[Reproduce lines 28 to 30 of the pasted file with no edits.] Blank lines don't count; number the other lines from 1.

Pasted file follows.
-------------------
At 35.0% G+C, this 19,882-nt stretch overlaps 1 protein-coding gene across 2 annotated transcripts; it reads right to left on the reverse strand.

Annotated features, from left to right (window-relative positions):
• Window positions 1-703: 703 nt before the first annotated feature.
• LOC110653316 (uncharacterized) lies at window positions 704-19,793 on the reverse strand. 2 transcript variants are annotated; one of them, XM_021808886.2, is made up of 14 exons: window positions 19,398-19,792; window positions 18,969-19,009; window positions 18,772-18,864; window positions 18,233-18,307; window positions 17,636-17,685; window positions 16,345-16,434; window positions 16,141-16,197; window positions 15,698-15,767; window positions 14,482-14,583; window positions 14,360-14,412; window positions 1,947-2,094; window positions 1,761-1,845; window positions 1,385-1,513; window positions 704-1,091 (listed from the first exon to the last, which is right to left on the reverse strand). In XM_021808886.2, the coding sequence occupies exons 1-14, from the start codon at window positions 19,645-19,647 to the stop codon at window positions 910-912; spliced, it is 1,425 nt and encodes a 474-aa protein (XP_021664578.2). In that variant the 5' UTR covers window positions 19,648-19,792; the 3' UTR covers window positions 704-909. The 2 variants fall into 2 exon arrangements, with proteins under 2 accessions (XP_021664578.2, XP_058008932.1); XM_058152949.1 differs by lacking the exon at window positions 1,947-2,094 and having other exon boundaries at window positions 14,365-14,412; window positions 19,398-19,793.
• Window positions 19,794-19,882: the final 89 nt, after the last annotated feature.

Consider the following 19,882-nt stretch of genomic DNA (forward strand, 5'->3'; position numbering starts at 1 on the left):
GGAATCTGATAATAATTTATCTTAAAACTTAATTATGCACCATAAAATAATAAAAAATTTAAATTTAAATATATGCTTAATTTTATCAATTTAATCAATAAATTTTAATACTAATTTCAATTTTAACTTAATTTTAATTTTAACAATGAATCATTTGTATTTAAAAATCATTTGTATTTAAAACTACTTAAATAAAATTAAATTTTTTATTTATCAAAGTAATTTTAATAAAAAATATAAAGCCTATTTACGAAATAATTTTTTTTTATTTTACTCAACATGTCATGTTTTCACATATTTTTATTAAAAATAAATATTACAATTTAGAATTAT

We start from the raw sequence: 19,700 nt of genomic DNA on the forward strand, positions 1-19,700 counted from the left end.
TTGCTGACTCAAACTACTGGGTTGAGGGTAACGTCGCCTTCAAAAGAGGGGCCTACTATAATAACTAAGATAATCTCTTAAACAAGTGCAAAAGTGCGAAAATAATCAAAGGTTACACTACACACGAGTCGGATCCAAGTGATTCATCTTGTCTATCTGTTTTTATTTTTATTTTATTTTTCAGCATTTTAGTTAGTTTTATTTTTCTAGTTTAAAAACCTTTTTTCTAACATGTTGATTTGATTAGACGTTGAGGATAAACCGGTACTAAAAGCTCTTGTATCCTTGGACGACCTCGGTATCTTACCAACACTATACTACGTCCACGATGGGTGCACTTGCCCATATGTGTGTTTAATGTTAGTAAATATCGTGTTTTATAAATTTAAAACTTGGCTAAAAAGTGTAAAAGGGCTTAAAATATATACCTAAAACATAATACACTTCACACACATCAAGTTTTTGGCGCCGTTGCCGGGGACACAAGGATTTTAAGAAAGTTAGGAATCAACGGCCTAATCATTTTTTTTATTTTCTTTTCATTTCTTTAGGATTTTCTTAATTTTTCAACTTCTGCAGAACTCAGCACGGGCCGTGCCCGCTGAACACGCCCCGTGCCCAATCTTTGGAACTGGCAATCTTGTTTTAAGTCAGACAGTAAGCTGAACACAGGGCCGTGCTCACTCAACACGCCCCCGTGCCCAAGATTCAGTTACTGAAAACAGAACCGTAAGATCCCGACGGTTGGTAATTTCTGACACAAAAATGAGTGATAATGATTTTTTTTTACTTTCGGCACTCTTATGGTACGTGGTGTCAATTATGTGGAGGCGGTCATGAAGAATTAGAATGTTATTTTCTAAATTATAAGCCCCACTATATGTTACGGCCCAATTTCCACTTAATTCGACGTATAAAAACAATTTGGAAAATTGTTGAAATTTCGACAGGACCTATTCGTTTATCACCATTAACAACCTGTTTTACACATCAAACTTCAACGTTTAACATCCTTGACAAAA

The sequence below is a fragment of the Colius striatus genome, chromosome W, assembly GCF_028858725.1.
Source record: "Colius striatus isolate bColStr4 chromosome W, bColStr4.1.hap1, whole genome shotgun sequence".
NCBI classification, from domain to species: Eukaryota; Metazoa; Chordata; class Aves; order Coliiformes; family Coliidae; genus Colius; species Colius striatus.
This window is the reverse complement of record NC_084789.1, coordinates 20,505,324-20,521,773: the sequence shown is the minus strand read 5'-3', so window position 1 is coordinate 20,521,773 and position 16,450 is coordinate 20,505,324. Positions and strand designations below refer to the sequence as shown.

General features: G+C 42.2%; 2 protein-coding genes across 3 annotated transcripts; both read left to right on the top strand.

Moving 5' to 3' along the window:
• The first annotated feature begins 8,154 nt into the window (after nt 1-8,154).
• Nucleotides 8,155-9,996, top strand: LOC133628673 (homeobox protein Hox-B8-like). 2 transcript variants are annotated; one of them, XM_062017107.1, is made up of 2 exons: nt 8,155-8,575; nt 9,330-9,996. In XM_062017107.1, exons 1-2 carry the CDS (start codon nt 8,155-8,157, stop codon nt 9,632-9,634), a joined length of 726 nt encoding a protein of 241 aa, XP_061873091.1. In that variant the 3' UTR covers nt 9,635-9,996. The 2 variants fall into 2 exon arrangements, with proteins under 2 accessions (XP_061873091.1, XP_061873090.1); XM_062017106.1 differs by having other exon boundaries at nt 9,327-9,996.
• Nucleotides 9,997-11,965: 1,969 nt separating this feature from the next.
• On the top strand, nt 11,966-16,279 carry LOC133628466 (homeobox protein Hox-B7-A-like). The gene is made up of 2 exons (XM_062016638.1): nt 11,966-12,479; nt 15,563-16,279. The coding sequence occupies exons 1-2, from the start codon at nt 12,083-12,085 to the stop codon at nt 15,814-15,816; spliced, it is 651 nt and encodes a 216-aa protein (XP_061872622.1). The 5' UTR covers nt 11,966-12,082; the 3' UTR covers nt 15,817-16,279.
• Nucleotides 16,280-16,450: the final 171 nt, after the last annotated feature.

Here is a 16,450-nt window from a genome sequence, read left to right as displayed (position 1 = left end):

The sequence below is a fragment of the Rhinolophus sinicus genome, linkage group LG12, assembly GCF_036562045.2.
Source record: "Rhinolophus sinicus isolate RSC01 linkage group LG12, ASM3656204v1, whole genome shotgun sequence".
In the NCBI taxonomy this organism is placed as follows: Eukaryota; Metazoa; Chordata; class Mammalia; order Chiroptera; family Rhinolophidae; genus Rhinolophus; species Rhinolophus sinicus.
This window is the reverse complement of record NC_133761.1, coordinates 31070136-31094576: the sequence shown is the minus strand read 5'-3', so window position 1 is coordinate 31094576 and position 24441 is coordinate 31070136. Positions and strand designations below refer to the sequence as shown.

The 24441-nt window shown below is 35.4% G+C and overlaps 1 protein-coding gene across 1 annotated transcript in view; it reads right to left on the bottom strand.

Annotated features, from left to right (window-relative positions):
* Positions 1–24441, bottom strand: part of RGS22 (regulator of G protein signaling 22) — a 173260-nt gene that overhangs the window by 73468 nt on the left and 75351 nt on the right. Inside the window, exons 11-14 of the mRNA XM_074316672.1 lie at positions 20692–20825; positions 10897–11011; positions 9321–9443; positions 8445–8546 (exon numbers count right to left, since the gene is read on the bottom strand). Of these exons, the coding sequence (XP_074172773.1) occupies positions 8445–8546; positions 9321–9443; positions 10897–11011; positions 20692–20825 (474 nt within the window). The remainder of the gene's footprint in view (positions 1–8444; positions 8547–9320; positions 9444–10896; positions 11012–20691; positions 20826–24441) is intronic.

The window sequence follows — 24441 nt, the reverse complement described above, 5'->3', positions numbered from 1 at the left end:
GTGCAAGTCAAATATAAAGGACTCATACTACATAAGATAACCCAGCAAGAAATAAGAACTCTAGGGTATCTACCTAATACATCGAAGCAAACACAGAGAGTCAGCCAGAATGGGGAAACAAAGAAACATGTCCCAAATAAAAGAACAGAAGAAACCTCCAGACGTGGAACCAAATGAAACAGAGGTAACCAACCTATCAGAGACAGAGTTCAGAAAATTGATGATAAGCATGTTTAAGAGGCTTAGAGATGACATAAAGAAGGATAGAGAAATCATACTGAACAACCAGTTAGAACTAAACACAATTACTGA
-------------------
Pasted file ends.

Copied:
* Positions 1–24441, bottom strand: part of RGS22 (regulator of G protein signaling 22) — a 173260-nt gene that overhangs the window by 73468 nt on the left and 75351 nt on the right. Inside the window, exons 11-14 of the mRNA XM_074316672.1 lie at positions 20692–20825; positions 10897–11011; positions 9321–9443; positions 8445–8546 (exon numbers count right to left, since the gene is read on the bottom strand). Of these exons, the coding sequence (XP_074172773.1) occupies positions 8445–8546; positions 9321–9443; positions 10897–11011; positions 20692–20825 (474 nt within the window). The remainder of the gene's footprint in view (positions 1–8444; positions 8547–9320; positions 9444–10896; positions 11012–20691; positions 20826–24441) is intronic.

The window sequence follows — 24441 nt, the reverse complement described above, 5'->3', positions numbered from 1 at the left end:
GTGCAAGTCAAATATAAAGGACTCATACTACATAAGATAACCCAGCAAGAAATAAGAACTCTAGGGTATCTACCTAATACATCGAAGCAAACACAGAGAGTCAGCCAGAATGGGGAAACAAAGAAACATGTCCCAAATAAAAGAACAGAAGAAACCTCCAGACGTGGAACCAAATGAAACAGAGGTAACCAACCTATCAGAGACAGAGTTCAGAAAATTGATGATAAGCATGTTTAAGAGGCTTAGAGATGACATAAAGAAGGATAGAGAAATCATACTGAACAACCAGTTAGAACTAAACACAATTACTGA